Opposition to South Park Blocks Plan, Green Loop, dominates council hearing

Existing conditions. (Photo and graphic: Portland Parks)

A plan to update the South Park Blocks and establish it as a key segment of the future Green Loop was roundly rejected by many downtown residents at a city council hearing Thursday. The opposition came after more than month of misleading and false statements circulating online about the suspected impacts of the plan and the alleged intentions of the Portland Parks & Recreation bureau.

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Council will accept written feedback about this plan until July 21st at 9:30 am. Visit the project website for more information and send emails to the Council Clerk at

The South Park Blocks Master Plan would impact 12 blocks of a linear park bounded by the Park Avenue couplet on the east and west and from SW Jackson near I-405 and Salmon Street to the north. The master plan is high-level, conceptual document that comes with zero dedicated funding and that includes zero completed projects or designs that are set-in-stone. Anything built from this plan would come before council and would have its own public outreach process. And according to Parks Commissioner Rubio and her staff the plan would not lead to removal of any existing trees.

Despite these facts, a vast majority of the nearly 60 people who testified Thursday urged council to vote no on the plan. Almost all of them said they’d lived on or nearby the South Park Blocks for many years. Their top concerns were that the plan would: result in more people using the park; mean less green space downtown; create a loss of what they see as their backyard and personal “oasis”; siphon money away from what they see as more important needs (even though the plan costs nothing); and that it would lead to a much busier corridor and become overrun with bike and scooter users whose disrespectful behavior would pose a threat to public safety.

At the outset of the meeting, Commissioner Rubio attempted to throw water on a fire she knew was about to start: “I know there has been some confusion and different opinions about this, so I want to be clear, passing the master plan does not mean trees are going to be cut down. Rather, the plan outlines a forward-looking tree succession strategy to guide replacing trees when they naturally reach the end of their lifespans.”


Mike Lindberg testifying via Zoom on Thursday.

Rubio had to address the tree issue because of false claims of “mass tree deaths” spread by many people and groups online. Among them was former Portland City Council member Mike Lindberg. His May 31st Facebook post shows many large trees with yellow caution tape tied around them and a caption of, “In a nod to Portland history the South Parks [sic] Block Master Plan brings back Stump Town; the trees with yellow ribbons are destined for the wood pile.” The post went viral with over 200 shares and 340 comments. Unfortunately it’s extremely misleading. Not only is Lindberg wrong about his claim that the trees will be cut (they won’t be), but the tape was the work of an activist group — not the City of Portland.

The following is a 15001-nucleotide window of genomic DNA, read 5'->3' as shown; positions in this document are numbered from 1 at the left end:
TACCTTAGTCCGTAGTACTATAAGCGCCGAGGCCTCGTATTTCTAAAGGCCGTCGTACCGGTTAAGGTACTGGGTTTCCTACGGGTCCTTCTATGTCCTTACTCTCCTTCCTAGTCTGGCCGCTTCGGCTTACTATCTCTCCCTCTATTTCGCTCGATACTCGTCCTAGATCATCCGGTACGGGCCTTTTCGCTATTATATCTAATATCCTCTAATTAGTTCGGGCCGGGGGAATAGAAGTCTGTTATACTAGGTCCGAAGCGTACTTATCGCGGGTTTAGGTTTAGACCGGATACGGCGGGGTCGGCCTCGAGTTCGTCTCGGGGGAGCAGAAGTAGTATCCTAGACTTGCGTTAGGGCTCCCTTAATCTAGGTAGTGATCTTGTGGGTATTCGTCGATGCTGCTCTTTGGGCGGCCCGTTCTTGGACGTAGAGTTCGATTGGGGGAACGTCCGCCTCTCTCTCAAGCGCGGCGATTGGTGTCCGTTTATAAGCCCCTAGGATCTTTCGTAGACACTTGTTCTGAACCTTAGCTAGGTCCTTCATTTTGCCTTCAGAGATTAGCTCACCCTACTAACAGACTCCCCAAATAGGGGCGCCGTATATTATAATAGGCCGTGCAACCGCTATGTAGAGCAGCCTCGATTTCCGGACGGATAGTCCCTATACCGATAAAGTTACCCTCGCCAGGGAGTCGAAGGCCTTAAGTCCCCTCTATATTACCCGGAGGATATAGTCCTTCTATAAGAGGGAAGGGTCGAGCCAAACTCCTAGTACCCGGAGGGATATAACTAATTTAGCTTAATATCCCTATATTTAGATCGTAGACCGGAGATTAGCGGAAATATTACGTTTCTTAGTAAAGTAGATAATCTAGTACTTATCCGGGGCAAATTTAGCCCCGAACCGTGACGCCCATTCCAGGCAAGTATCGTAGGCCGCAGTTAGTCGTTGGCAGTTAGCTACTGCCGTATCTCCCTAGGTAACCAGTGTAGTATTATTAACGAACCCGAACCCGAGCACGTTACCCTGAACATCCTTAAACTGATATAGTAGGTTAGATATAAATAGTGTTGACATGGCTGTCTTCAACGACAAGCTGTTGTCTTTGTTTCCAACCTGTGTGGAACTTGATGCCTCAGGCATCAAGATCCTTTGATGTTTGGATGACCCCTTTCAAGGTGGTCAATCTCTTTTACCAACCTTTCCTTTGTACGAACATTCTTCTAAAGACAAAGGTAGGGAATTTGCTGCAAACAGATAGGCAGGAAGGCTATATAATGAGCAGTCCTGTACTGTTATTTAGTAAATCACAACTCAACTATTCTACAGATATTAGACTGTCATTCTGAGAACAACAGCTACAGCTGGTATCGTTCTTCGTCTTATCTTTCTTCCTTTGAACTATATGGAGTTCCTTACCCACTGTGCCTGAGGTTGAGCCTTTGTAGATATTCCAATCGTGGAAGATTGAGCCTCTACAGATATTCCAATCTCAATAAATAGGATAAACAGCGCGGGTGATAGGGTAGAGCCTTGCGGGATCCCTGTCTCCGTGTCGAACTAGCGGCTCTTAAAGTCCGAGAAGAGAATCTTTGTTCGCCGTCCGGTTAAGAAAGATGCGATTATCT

The Green Loop, a conceptual idea that was formally adopted by council as part of the Central City 2035 Plan in 2018, also loomed large in the testimony. Also looking to set a tone before opposing voices could speak was Senior Parks Planner Tate White. In her presentation of the plan she pointed out that a new Green Loop path would only significantly impact one block of the 12-block park.

Many of those who spoke out against the plan think bicycle users are incompatible with the park because of the collision risks they’d create. They also oppose the diagonal path for this one block — which is ironic because Parks proposed this design specifically to improve safety. “We want to support it [Green Loop path] happening safely rather than pretend it will not happen, despite [this diagonal route] being an obvious desire line,” said White, during her presentation.

“If you do anything to disturb this urban sanctuary, the Downtown Neighborhood Association and the residents of downtown will not be happy.”
— Darlene Garrett

“The DNA represent a small cadre of their leadership who have quite honestly misled, lied, and intimidated others in order to try to get their NIMBY wishes accomplished.”
— Andrew VanDerZanden, citizen advisory committee member

Denyse McGriff, president of the board for the Architectural Heritage Center and an Oregon City commissioner, testified that, “These blocks are like pearls in a necklace, you can’t just take them apart and still have a necklace.” McGriff also opposed the plan on grounds that, “The Park Blocks are a place of contemplation and are devoid of visual clutter, so why do we need to add more stuff?”

This concern that the plan would make the Park Blocks too busy, and that “activation” of space is inherently a bad thing, was very prevalent among those against the plan. So too was the idea that most bicycle riders are reckless and their presence in the park would have terrible safety consequences.

The block where a new path would be constructed.

One person testified that, “The South Park Blocks were never intended to support vehicle traffic like bicycles in the first place. Such a change would only increase the possibility of accidents for all the users of the park; but especially for older individuals or people with children or pets as they enter or leave the park, so why not find another more suitable alternative for bicyclists?”

Fears of more bicycle riders in the park has animated members of the Downtown Neighborhood Association for years now. The DNA is now leading the fight against the plan and likely helped turn out many of the opposing voices on Thursday.

Andrew VanDerZanden was on the plan’s citizen advisory committee and said in his testimony that the DNA has not acted in good faith since the start of the public process. He spoke of CAC meetings with, “Numerous and constant attempts by the DNA’s representative who dominated conversation, prevented other participants from having their voices heard, and actually breaking rules of decorum.” VanDerZanden said within a few meetings he realized the DNA wasn’t interested in productive dialogue and “That they had come in with an agenda from the outset and they were going to do whatever it took to prevent any changes from being made to the South Park Blocks.”